Comedian Fodder

November 9, 2009 in Antioxidants, Blog Recipes, Diabetic Menu Item, Health Claims, Mediterranean, Nutrition by Joyce Bunderson

Oh My Goodness – Sometimes I think the news about food processors is fodder for comedians; and this is such a great example that I couldn’t let it pass without a comment.

Headline in Nutra Ingredients – USA’s November 5, 2009 publication: “Swine flu prompts Kellogg to quit Rice Krispies immunity claims.”

I wish that the public statements at least made sense, so that I could go from A to B; but it’s as though they believe their own marketing. This is funny stuff – I admit it may be funny only to  those of us who are onto food marketers, but having said that, from my perspective it’s comedian fodder.

Here’s where the story begins:
Kellogg Company, you know the big cereal people, decided that it was a brilliant marketing idea, starting in May 2009 to slap banners on their Rice Krispies product saying that it is a booster to the immune system.  For about a year they’ve added increased amounts of vitamin A, B, (they list B as a single vitamin, so I don’t know which of the eight B vitamins that they’ve increased) C and E.

They justify the addition of the vitamins A, B, C and E saying, “These nutrients have been identified by the Institute of Medicine and other studies as playing an important role in the body's immune system. Therefore, we believe the claim ... is supported by reliable and competent scientific evidence.”

A little bit of devil’s advocate here. Because studies have shown that foods that contain vitamins A, the eight B vitamins, C and E have been shown to have an important role in the body’s immune system; is plopping in those extracted nutrients, minus all the hundreds of other nutrients found naturally in those foods exactly the same as eating those foods? I know that Kellogg’s reads the scientific literature, because they are always ready to take advantage of it in their marketing, but do they just throw away clear ways of thinking about these findings? What will it take to help people understand that we can’t start with processed white rice, sugar, high fructose corn syrup, salt and malt flavoring and dump in vitamins and get an immune system boost. But food processors add the vitamin supplements then (Here’s where the magic wand comes in handy!) give it a beautiful banner saying, ‘This is super for your immune system.’ “Why would you even think so?” I ask. “You add vitamins, and recent studies discount vitamin supplements.  That’s what you are adding.” Also, maybe someone could help me understand which nutrients are NOT involved in a healthy immune system.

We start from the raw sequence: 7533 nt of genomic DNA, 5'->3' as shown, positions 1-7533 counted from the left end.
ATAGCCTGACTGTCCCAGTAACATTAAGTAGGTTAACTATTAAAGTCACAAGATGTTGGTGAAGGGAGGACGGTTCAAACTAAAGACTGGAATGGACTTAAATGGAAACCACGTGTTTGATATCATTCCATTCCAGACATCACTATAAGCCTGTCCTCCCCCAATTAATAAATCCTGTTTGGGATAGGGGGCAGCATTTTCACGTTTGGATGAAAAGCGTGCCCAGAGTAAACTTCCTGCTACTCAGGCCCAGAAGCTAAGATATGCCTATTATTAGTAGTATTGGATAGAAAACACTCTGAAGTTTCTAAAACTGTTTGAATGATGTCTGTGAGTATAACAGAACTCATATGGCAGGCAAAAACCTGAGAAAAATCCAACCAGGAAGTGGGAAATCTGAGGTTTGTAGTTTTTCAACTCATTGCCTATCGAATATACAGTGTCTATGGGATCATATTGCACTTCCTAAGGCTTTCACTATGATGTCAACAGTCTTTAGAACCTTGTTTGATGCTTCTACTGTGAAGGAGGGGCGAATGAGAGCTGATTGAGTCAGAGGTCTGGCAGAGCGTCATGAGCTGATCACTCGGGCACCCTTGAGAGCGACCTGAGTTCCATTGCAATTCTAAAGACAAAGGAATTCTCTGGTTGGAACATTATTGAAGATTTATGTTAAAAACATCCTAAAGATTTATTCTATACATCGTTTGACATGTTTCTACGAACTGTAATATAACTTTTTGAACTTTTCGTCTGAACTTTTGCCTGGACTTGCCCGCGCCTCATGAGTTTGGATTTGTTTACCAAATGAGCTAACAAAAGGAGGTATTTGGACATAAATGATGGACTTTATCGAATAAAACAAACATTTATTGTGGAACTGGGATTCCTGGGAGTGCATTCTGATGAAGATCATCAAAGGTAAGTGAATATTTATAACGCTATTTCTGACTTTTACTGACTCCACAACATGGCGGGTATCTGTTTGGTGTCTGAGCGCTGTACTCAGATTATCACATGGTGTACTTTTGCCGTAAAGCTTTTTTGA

The point is that they say that adding these few vitamins make their sweet cereal great for improved immunity. A better alternative: those calories could be used to add a sliced banana; some berries or some canned peaches to a real whole grain cereal, or to pancakes, muffins, or served with whole grain toast.  Now that would be potentially ‘boosting’ the consumer’s immunity;” but white rice flour and sugar? Give me a break!

Americans who eat Rice Krispies and get swine flu will sadly not be able to blame Kellogg.  The Kellogg Company pulled the immunity claims from Rice Krispies. The reason that the company gave for pulling the claim is a link to swine flu.  This is part of the statement released by Kellogg, “While science shows that these antioxidants help support the immune system, given the public attention on H1N1, the Company decided to make this change.” The immunity boost information will be on the packaging for the next few months, because some product has already begun distribution.

After I stopped laughing and recovered from my on-going annoyance with food processors, I decided that tomorrow morning I should make one of our fancy pancake recipes and post the pictures. Hope it turns out good and looks yummy too.

The Sweet Potato Pancakes with Apple Walnut Topping are done - they taste like a super treat! How often are you served fruit, veggies and whole grains in one American-Mediterranean style breakfast? What do you think?

Remember: Good Health Can Be Yummy™

Gathering the ingredients

Gathering the ingredients

Chop the tangy, juicy apples.

Chop the tangy, juicy apples.

Caramelize the apples

Caramelize the apples

Add walnuts and gently skillet roast until golden.

Gently skillet roast until golden.

Grate the yam.

Grate the yam.

Spread out the grated yam with the tip of the spoon.

Spread out the grated yam with the tip of the spoon.

Slowly brown while cooking grated yam.

Slowly brown while cooking grated yam.

Serve with sweetened Greek Yogurt and the Apple Walnut Topping.

Serve with sweetened Greek Yogurt and the Apple Walnut Topping.